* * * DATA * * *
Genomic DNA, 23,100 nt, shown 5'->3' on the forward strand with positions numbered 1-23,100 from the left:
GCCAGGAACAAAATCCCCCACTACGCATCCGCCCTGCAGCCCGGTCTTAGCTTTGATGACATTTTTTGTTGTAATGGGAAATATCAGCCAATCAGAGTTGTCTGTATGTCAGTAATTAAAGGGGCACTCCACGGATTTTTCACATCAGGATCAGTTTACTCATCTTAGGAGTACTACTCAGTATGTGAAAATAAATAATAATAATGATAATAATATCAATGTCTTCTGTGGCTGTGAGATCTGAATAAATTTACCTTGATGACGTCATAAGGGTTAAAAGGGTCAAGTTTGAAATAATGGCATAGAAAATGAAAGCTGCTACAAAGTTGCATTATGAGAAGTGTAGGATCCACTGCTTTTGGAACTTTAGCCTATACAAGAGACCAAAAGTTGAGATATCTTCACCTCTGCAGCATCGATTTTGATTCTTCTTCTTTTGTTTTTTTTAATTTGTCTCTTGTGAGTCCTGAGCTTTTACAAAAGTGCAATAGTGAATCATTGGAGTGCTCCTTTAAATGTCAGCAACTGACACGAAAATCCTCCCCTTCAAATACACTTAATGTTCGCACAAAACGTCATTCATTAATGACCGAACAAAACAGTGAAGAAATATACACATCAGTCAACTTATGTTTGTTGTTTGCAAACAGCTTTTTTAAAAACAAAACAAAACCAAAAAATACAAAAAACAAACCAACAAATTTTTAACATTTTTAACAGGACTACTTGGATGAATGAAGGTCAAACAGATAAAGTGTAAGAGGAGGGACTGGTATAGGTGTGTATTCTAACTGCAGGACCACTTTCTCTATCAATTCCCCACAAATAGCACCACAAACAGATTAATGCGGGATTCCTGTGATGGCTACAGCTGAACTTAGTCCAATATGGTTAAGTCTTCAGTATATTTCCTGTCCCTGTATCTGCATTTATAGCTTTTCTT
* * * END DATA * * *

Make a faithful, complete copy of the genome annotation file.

Genomic DNA, 23,100 nt, shown 5'->3' on the forward strand with positions numbered 1-23,100 from the left:
GCCAGGAACAAAATCCCCCACTACGCATCCGCCCTGCAGCCCGGTCTTAGCTTTGATGACATTTTTTGTTGTAATGGGAAATATCAGCCAATCAGAGTTGTCTGTATGTCAGTAATTAAAGGGGCACTCCACGGATTTTTCACATCAGGATCAGTTTACTCATCTTAGGAGTACTACTCAGTATGTGAAAATAAATAATAATAATGATAATAATATCAATGTCTTCTGTGGCTGTGAGATCTGAATAAATTTACCTTGATGACGTCATAAGGGTTAAAAGGGTCAAGTTTGAAATAATGGCATAGAAAATGAAAGCTGCTACAAAGTTGCATTATGAGAAGTGTAGGATCCACTGCTTTTGGAACTTTAGCCTATACAAGAGACCAAAAGTTGAGATATCTTCACCTCTGCAGCATCGATTTTGATTCTTCTTCTTTTGTTTTTTTTAATTTGTCTCTTGTGAGTCCTGAGCTTTTACAAAAGTGCAATAGTGAATCATTGGAGTGCTCCTTTAAATGTCAGCAACTGACACGAAAATCCTCCCCTTCAAATACACTTAATGTTCGCACAAAACGTCATTCATTAATGACCGAACAAAACAGTGAAGAAATATACACATCAGTCAACTTATGTTTGTTGTTTGCAAACAGCTTTTTTAAAAACAAAACAAAACCAAAAAATACAAAAAACAAACCAACAAATTTTTAACATTTTTAACAGGACTACTTGGATGAATGAAGGTCAAACAGATAAAGTGTAAGAGGAGGGACTGGTATAGGTGTGTATTCTAACTGCAGGACCACTTTCTCTATCAATTCCCCACAAATAGCACCACAAACAGATTAATGCGGGATTCCTGTGATGGCTACAGCTGAACTTAGTCCAATATGGTTAAGTCTTCAGTATATTTCCTGTCCCTGTATCTGCATTTATAGCTTTTCTT